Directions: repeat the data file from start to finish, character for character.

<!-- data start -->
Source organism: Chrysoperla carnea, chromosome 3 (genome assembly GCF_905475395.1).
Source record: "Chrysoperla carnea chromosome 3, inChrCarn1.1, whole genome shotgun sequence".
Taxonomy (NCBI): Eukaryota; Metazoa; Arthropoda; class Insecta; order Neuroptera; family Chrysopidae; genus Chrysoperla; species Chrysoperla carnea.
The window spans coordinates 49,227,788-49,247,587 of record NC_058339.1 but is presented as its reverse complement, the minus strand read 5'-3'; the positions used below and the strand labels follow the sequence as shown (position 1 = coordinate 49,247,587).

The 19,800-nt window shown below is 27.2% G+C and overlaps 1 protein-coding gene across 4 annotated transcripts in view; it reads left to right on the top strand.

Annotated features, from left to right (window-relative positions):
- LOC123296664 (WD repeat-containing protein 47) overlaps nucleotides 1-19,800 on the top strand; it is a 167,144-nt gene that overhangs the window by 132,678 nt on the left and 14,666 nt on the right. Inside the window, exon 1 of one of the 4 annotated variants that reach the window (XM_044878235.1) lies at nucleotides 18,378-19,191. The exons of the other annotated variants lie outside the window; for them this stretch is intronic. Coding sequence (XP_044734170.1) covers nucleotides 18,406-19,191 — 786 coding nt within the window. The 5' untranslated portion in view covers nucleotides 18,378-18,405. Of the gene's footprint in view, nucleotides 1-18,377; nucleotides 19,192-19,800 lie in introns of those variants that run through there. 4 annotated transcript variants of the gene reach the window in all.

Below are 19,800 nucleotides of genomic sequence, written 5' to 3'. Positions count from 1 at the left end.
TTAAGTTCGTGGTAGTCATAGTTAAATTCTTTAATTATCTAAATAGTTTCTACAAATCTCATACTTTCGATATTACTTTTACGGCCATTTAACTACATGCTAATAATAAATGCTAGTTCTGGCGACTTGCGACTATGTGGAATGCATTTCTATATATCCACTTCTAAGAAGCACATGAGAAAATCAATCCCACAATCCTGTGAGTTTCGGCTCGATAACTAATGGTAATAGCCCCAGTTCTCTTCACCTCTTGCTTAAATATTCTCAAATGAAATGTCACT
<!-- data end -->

Source organism: Chrysoperla carnea, chromosome 3 (genome assembly GCF_905475395.1).
Source record: "Chrysoperla carnea chromosome 3, inChrCarn1.1, whole genome shotgun sequence".
Taxonomy (NCBI): Eukaryota; Metazoa; Arthropoda; class Insecta; order Neuroptera; family Chrysopidae; genus Chrysoperla; species Chrysoperla carnea.
The window spans coordinates 49,227,788-49,247,587 of record NC_058339.1 but is presented as its reverse complement, the minus strand read 5'-3'; the positions used below and the strand labels follow the sequence as shown (position 1 = coordinate 49,247,587).

The 19,800-nt window shown below is 27.2% G+C and overlaps 1 protein-coding gene across 4 annotated transcripts in view; it reads left to right on the top strand.

Annotated features, from left to right (window-relative positions):
- LOC123296664 (WD repeat-containing protein 47) overlaps nucleotides 1-19,800 on the top strand; it is a 167,144-nt gene that overhangs the window by 132,678 nt on the left and 14,666 nt on the right. Inside the window, exon 1 of one of the 4 annotated variants that reach the window (XM_044878235.1) lies at nucleotides 18,378-19,191. The exons of the other annotated variants lie outside the window; for them this stretch is intronic. Coding sequence (XP_044734170.1) covers nucleotides 18,406-19,191 — 786 coding nt within the window. The 5' untranslated portion in view covers nucleotides 18,378-18,405. Of the gene's footprint in view, nucleotides 1-18,377; nucleotides 19,192-19,800 lie in introns of those variants that run through there. 4 annotated transcript variants of the gene reach the window in all.

Below are 19,800 nucleotides of genomic sequence, written 5' to 3'. Positions count from 1 at the left end.
TTAAGTTCGTGGTAGTCATAGTTAAATTCTTTAATTATCTAAATAGTTTCTACAAATCTCATACTTTCGATATTACTTTTACGGCCATTTAACTACATGCTAATAATAAATGCTAGTTCTGGCGACTTGCGACTATGTGGAATGCATTTCTATATATCCACTTCTAAGAAGCACATGAGAAAATCAATCCCACAATCCTGTGAGTTTCGGCTCGATAACTAATGGTAATAGCCCCAGTTCTCTTCACCTCTTGCTTAAATATTCTCAAATGAAATGTCACT